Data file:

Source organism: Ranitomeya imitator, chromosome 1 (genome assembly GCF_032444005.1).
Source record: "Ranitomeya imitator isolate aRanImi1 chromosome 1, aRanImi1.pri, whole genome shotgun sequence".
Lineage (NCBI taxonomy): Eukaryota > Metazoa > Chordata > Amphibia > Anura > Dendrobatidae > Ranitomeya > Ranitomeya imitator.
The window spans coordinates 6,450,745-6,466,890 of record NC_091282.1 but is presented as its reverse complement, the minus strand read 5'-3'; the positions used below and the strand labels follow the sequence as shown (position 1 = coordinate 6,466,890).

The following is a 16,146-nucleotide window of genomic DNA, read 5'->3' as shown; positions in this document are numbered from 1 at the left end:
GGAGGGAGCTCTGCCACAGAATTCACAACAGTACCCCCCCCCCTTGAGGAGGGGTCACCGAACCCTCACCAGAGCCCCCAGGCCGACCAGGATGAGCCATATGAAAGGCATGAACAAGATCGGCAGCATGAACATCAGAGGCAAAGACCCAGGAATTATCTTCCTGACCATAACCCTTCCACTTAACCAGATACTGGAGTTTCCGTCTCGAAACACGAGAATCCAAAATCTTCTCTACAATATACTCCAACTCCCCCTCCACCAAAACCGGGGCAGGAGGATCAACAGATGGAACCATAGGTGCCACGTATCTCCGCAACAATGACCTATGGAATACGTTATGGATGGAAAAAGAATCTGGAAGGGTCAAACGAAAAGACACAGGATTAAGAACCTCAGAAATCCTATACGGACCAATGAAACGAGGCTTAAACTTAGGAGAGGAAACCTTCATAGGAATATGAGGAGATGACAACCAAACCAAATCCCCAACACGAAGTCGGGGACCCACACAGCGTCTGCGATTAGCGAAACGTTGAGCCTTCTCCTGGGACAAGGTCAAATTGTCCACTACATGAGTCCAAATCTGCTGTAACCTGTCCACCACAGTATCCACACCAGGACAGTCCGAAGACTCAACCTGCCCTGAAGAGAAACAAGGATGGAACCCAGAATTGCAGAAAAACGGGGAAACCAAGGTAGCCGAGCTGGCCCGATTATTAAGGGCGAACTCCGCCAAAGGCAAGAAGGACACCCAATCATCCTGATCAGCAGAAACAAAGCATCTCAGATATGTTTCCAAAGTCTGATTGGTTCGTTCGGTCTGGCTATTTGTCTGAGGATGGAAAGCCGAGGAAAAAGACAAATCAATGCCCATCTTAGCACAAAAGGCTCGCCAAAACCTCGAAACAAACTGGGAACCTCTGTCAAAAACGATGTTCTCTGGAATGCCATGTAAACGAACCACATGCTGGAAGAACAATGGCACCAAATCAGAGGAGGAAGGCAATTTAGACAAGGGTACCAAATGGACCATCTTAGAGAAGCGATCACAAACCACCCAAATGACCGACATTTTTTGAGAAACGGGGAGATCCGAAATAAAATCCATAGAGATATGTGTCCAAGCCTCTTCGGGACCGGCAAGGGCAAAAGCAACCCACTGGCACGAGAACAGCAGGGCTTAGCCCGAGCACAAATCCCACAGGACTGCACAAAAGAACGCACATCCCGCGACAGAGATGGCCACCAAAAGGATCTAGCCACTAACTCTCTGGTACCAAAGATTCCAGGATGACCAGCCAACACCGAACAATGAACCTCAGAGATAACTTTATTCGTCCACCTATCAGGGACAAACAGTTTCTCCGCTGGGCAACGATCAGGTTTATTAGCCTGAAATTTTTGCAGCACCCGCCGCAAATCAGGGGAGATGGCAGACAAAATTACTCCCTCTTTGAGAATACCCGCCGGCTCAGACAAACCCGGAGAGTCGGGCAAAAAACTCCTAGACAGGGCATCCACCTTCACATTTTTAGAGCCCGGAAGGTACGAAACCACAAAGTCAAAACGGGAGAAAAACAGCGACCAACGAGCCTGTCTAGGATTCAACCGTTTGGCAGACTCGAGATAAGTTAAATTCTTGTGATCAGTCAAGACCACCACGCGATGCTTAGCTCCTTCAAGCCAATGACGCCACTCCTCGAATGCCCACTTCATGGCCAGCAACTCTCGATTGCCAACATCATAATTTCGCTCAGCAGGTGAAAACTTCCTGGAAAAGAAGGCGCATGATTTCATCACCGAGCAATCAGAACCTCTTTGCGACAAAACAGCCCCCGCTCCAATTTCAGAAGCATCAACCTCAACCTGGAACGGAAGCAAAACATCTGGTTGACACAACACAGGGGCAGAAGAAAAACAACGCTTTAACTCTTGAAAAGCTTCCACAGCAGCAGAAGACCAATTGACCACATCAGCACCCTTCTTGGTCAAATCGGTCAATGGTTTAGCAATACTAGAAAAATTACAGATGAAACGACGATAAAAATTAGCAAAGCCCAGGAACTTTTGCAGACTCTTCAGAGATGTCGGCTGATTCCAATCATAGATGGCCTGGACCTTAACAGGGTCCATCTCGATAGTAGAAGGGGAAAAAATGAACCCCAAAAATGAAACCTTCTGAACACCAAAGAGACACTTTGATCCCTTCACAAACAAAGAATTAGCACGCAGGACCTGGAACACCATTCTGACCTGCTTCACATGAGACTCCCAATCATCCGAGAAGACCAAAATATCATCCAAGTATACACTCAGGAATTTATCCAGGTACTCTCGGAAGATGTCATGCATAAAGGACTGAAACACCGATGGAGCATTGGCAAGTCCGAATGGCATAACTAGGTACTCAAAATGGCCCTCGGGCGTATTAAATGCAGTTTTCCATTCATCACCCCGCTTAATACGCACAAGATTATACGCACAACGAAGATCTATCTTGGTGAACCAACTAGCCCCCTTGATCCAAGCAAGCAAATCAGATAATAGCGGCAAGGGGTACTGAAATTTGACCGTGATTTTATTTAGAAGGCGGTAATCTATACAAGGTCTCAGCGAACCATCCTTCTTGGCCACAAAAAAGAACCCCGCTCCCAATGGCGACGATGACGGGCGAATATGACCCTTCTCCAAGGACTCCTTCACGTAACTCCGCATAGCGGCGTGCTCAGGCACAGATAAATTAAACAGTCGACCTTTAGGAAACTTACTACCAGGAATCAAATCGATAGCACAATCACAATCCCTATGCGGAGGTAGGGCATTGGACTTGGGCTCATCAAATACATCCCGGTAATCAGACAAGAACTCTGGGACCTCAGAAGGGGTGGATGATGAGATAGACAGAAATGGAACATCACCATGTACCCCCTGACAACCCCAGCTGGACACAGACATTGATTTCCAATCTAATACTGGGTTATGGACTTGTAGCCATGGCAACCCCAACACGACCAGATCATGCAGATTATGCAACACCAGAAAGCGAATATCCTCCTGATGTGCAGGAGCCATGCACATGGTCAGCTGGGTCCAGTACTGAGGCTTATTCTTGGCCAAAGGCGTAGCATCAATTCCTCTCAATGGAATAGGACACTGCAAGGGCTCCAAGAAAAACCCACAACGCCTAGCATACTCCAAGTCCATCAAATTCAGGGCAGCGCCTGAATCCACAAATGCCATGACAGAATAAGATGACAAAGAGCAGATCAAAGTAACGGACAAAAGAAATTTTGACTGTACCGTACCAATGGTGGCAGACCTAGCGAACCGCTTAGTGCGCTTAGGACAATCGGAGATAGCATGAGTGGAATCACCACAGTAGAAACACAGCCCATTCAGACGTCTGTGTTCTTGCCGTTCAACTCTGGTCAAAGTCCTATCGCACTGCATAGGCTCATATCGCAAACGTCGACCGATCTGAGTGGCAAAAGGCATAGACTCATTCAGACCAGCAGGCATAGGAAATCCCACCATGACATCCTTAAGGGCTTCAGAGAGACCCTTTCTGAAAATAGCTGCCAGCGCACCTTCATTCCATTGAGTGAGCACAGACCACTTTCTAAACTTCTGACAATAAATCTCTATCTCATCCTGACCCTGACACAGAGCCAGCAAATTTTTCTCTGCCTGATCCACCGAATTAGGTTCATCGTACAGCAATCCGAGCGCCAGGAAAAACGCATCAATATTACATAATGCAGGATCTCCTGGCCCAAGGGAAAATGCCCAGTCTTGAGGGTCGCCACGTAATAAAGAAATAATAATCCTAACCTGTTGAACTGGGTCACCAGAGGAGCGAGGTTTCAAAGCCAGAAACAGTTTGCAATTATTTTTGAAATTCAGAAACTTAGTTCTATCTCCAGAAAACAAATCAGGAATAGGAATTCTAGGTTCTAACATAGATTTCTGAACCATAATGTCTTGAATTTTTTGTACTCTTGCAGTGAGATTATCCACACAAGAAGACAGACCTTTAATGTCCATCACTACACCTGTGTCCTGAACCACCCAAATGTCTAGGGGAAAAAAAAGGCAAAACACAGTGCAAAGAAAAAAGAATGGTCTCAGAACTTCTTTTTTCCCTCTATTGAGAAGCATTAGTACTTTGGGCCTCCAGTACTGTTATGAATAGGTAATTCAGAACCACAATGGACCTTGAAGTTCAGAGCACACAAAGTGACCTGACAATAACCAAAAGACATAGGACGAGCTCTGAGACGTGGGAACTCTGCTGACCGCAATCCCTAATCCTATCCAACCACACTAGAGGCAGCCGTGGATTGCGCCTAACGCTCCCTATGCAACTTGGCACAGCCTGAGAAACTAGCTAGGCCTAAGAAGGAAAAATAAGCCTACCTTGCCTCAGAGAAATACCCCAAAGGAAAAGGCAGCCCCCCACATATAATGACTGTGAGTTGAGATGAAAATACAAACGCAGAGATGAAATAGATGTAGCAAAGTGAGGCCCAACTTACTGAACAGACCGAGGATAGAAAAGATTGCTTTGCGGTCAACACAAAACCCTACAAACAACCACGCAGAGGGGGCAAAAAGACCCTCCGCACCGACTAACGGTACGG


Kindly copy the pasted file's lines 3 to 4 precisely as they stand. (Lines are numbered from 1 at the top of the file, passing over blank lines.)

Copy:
Lineage (NCBI taxonomy): Eukaryota > Metazoa > Chordata > Amphibia > Anura > Dendrobatidae > Ranitomeya > Ranitomeya imitator.
The window spans coordinates 6,450,745-6,466,890 of record NC_091282.1 but is presented as its reverse complement, the minus strand read 5'-3'; the positions used below and the strand labels follow the sequence as shown (position 1 = coordinate 6,466,890).